Rava said: There are two responses with which your statement can be rejected. One is that the expression: She has lost, indicates that she has lost her rights entirely, even with regard to the first purchaser. And furthermore, it is explicitly taught in a baraita: If an individual borrowed from one creditor and sold his property to two purchasers and the creditor wrote a note to the second purchaser saying: I do not have any legal dealings or involvement with you, he has no claims toward the first purchaser either. This is because the first purchaser is able to say to the creditor: I left you a place from where to collect your debt, since when I purchased the land, unsold property still remained in the debtor’s possession, and therefore you have no claims against me.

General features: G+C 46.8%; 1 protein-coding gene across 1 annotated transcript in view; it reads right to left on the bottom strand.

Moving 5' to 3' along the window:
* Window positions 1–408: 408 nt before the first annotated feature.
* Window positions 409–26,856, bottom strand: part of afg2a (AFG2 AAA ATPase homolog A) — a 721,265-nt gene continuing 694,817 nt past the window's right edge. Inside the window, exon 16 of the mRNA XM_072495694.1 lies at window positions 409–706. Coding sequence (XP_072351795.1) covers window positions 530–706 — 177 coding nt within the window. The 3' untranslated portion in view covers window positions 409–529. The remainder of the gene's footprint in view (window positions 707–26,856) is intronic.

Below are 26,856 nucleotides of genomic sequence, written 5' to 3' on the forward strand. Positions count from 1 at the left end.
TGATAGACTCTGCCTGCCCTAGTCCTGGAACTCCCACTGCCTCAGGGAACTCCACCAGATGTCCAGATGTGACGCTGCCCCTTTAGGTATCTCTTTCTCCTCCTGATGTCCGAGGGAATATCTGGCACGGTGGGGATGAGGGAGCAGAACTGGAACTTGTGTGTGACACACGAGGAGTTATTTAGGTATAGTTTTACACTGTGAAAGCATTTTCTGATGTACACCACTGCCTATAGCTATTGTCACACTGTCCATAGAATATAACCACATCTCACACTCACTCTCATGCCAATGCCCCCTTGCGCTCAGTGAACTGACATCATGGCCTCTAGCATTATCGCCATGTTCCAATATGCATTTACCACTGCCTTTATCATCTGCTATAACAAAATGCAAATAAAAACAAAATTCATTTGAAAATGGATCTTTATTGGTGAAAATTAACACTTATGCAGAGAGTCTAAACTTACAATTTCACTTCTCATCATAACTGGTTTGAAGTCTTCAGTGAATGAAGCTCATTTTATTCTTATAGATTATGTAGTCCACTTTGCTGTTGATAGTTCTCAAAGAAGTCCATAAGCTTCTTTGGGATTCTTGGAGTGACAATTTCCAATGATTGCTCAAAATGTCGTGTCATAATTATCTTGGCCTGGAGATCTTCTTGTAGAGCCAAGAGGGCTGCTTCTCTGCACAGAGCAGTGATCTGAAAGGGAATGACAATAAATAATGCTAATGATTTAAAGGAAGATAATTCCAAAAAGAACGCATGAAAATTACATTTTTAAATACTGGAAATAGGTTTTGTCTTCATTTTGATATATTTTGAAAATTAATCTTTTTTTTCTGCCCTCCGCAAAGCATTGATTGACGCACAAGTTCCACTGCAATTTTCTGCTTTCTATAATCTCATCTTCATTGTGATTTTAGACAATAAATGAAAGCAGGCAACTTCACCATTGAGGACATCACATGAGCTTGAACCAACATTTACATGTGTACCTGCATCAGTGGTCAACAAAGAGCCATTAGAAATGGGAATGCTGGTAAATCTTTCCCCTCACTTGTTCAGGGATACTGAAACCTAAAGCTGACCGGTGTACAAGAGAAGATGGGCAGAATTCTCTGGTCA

התם איהו דאפסיד נפשיה בידים

The Gemara rejects the attempt to solve the dilemma with regard to collecting from liened property when the unsold property was blighted: There, in the case of a woman or man who wrote to the second purchaser: I do not have any legal dealings or involvement with you, it is he who causes a loss to himself by his own direct action of signing away his rights. It cannot be proven what the halakha would be in the case of a blighted field, where the reason he cannot make use of the field is not due to his own action.

א"ל רב יימר לרב אשי

Rav Yeimar said to Rav Ashi: